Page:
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Palliative care development in European care homes and nursing homes: application of a typology of implementation

Research output: Contribution to journalJournal article

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<mark>Journal publication date</mark>1/06/2017
<mark>Journal</mark>Journal of the American Medical Directors Association
Issue number6
Volume18
Number of pages8
Pages (from-to)550.e7-550.e14
<mark>State</mark>Published
Early online date12/04/17
<mark>Original language</mark>English

Abstract

Background

The provision of institutional long-term care for older people varies across Europe reflecting different models of health care delivery. Care for dying residents requires integration of palliative care into current care work, but little is known internationally of the different ways in which palliative care is being implemented in the care home setting.

Objectives

To identify and classify, using a new typology, the variety of different strategic, operational, and organizational activities related to palliative care implementation in care homes across Europe.

Design and methods

We undertook a mapping exercise in 29 European countries, using 2 methods of data collection: (1) a survey of country informants, and (2) a review of data from publically available secondary data sources and published research. Through a descriptive and thematic analysis of the survey data, we identified factors that contribute to the development and implementation of palliative care into care homes at different structural levels. From these data, a typology of palliative care implementation for the care home sector was developed and applied to the countries surveyed.

Results

We identified 3 levels of palliative care implementation in care homes: macro (national/regional policy, legislation, financial and regulatory drivers), meso (implementation activities, such as education, tools/frameworks, service models, and research), and micro (palliative care service delivery). This typology was applied to data collected from 29 European countries and demonstrates the diversity of palliative care implementation activity across Europe with respect to the scope, type of development, and means of provision. We found that macro and meso factors at 2 levels shape palliative care implementation and provision in care homes at the micro organizational level.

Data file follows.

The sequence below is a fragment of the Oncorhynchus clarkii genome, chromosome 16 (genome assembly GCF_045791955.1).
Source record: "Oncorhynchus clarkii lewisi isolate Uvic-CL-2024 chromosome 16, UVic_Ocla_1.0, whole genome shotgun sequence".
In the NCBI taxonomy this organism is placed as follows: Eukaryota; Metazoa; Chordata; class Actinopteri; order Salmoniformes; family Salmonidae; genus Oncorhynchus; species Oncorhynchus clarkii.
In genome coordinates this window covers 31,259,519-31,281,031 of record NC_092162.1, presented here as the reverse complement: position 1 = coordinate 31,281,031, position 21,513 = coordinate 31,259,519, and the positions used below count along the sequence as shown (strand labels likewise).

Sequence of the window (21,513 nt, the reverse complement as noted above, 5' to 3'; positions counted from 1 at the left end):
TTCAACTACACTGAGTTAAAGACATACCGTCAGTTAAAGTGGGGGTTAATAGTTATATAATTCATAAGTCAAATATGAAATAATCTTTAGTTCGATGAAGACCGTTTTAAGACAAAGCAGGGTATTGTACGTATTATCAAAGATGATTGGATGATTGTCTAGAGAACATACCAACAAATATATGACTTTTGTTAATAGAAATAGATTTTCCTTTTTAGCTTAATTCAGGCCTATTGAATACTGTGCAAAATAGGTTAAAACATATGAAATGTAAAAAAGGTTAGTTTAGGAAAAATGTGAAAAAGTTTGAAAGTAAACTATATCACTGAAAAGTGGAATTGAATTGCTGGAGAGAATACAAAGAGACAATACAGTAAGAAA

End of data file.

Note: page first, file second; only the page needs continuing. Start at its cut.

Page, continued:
Conclusions

Implementation at the meso and micro levels is supported by macro-level engagement, but can happen with limited macro strategic drivers. Ensuring the delivery of consistent and high-quality palliative care in care homes is supported by implementation activity at these 3 levels. Understanding where each country is in terms of activity at these 3 levels (macro, meso, and micro) will allow strategic focus on future implementation work in each country.

Bibliographic note

This is the author’s version of a work that was accepted for publication in Journal of the American Medical Directors Association . Changes resulting from the publishing process, such as peer review, editing, corrections, structural formatting, and other quality control mechanisms may not be reflected in this document. Changes may have been made to this work since it was submitted for publication. A definitive version was subsequently published in Journal of the American Medical Directors Association, 18, (6), 2017 DOI: 10.1016/j.jamda.2017.02.016